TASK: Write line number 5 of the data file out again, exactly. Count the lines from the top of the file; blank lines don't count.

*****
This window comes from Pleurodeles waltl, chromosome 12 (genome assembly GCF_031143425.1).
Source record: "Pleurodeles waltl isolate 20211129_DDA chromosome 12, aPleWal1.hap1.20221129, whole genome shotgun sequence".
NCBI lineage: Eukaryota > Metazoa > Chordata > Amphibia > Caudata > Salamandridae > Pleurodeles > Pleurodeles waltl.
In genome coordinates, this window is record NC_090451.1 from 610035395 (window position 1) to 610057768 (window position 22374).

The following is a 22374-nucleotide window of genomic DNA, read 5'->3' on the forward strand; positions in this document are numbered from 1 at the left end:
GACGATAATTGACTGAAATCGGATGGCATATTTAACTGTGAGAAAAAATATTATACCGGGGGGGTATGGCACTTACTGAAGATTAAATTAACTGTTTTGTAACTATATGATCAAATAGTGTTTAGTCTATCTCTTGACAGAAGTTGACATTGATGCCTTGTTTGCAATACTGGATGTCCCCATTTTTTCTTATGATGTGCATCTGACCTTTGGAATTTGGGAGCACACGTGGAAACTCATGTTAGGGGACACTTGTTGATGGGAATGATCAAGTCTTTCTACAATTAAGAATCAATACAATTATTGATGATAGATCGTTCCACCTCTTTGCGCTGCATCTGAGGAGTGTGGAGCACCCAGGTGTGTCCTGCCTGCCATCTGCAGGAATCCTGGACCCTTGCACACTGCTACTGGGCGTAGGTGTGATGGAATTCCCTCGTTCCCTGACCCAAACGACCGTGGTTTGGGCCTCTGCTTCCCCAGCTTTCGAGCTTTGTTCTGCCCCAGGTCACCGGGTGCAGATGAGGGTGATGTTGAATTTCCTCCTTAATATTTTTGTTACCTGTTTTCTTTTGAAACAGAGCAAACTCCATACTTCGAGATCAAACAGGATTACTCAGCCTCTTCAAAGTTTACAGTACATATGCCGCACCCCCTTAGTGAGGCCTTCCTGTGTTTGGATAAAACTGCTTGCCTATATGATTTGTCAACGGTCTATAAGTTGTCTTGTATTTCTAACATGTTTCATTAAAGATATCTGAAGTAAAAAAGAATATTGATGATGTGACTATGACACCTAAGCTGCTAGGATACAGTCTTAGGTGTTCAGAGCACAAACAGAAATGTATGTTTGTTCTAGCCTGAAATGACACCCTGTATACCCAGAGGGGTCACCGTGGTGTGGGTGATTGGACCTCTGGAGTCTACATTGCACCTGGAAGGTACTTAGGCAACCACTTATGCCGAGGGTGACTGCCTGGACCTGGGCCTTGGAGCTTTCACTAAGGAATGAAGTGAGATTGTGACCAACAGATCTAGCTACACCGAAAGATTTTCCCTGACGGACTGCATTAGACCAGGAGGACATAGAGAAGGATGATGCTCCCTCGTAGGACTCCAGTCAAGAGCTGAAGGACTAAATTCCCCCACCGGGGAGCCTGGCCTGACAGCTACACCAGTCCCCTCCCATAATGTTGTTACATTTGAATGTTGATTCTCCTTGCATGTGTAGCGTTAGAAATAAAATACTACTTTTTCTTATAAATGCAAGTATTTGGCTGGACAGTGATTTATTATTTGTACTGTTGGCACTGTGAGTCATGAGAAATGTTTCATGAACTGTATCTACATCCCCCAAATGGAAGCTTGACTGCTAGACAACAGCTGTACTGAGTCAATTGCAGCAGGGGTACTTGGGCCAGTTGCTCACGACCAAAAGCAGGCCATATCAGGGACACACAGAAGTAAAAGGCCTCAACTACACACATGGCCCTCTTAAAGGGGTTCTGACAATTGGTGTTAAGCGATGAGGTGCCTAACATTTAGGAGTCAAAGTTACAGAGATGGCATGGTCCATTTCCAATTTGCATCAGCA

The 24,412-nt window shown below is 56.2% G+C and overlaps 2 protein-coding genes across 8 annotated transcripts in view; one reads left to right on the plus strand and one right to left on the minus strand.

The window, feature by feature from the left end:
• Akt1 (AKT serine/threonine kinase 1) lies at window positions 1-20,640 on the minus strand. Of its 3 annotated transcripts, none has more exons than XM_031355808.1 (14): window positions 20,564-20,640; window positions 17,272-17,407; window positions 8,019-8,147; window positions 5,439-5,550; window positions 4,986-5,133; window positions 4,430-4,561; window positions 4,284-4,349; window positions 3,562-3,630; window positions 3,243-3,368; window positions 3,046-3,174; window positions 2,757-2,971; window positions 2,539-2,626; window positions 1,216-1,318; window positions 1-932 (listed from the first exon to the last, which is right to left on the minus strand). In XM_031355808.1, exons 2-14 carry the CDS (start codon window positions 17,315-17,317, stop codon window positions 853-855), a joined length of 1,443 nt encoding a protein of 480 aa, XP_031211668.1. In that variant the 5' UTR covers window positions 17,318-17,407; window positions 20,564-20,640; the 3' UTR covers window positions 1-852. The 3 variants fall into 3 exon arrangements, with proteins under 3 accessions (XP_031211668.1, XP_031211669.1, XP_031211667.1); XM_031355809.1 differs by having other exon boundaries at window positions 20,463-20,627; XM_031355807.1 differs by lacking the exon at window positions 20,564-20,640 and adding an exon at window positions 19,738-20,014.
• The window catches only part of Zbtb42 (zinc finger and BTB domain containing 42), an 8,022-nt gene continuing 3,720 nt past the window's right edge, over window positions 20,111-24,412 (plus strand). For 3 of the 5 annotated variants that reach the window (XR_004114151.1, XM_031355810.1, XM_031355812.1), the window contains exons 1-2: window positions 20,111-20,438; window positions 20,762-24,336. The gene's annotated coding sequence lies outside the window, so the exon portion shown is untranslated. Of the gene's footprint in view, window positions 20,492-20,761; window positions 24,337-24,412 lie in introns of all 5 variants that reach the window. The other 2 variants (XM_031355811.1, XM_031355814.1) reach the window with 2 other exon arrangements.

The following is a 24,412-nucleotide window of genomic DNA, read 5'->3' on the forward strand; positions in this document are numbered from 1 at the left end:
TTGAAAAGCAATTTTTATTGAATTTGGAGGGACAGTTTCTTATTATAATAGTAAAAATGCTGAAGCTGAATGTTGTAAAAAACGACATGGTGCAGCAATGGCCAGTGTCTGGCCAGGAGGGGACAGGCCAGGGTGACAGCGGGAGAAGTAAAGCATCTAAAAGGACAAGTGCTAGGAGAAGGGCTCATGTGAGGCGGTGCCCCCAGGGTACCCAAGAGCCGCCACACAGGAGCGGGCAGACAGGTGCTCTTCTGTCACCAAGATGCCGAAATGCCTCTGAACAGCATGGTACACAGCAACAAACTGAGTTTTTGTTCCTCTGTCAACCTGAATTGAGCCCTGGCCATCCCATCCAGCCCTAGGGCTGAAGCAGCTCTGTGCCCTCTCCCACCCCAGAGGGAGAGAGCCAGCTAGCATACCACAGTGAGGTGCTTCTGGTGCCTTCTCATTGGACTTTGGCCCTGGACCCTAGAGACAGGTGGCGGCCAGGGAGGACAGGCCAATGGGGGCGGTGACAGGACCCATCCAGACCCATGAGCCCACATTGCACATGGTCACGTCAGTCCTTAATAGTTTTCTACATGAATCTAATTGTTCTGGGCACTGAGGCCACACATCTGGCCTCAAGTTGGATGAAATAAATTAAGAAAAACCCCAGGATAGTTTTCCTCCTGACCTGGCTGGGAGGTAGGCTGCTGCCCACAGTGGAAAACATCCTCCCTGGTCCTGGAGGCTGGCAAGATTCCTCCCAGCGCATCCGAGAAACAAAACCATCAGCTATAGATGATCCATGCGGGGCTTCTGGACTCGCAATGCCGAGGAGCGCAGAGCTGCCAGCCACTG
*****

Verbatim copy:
The following is a 22374-nucleotide window of genomic DNA, read 5'->3' on the forward strand; positions in this document are numbered from 1 at the left end: